Friday, September 2, 2011

Lines: To be or not to be.

A simple hand-drawn line poster to reinforce lines used in art class.
My 5th grade brother said something this week that I think is worth noting as an art educator. He said, "Nellie, I wish you would've taken the art teacher job at my school. Since Mr. Tanner retired, we got a new girl this year and she is making us do very babyish projects.'

Gage is very anti-baby anything, he thought the movie Where the Wild Things Are was babish, so I asked him what he meant by that. He said that she was making them do projects using LINES.

Gasp! Lines are babyish? To a fifth-grader, lines probably are babyish. And boring.

Immediately I knew that his art teacher has either recently graduated...or she was in school around the same time I education curriculum at the university level is very interesting to me.

My mentor teacher graduated about 15 years ago and at that time the emphasis was on multicultural curriculum and she infuses lots of culture and art history into her curriculum.

Other art teachers who have graduated either just after my mentor teacher or just before I started, seem to have a big background in the elements and principles. I don't have any hard numbers or facts, I've just sort of noticed this trend in talking with colleagues. 

Pencil tray, lid to a plastic shoe box. Stacks easily.

When I graduated, about 7 years ago, the emphasis was on D.B.A.E. (Discipline Based Art Education). I don't organize my lessons to conform to the aesthetics, art criticism, art production, and art history as put forth in the Getty Model....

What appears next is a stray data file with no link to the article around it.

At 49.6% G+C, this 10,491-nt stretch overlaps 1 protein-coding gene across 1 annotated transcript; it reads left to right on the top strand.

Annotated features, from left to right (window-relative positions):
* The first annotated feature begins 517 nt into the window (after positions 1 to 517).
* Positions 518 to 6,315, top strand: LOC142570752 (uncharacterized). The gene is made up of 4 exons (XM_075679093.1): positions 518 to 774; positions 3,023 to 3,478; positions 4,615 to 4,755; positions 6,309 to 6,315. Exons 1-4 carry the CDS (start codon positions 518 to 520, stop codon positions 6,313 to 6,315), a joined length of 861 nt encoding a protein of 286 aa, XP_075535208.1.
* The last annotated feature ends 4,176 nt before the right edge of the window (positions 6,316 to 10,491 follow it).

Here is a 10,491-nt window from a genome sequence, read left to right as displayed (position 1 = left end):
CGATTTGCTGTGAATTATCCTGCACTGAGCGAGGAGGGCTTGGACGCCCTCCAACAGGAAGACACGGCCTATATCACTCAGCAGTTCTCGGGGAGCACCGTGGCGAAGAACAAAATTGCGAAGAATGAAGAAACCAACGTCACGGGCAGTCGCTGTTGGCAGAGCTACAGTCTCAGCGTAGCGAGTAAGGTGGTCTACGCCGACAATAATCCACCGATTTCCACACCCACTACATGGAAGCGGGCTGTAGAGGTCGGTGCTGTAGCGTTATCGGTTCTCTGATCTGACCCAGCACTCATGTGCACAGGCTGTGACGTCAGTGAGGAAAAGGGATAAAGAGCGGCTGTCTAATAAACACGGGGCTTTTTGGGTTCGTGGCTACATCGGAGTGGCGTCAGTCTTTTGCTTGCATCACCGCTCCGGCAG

I think art is different than other subjects and the art experience has to be more fulfilling than say the mathematics experience. In college, when it came to designing lesson plans my education department forced everyone to conform to the Madeline Hunter model I have done a bit of studying on the new push to improve arts education using 'the big idea' which makes a lot of sense but its difficult to wrap my brain around this method since I teach so many sections of kindergarten, it would challenging to implement.

After Gage said that LINES were BABYISH, It made me wonder how many times teachers fall back on the elements and principles to drive their art curriculum...and how that effects student interest in art.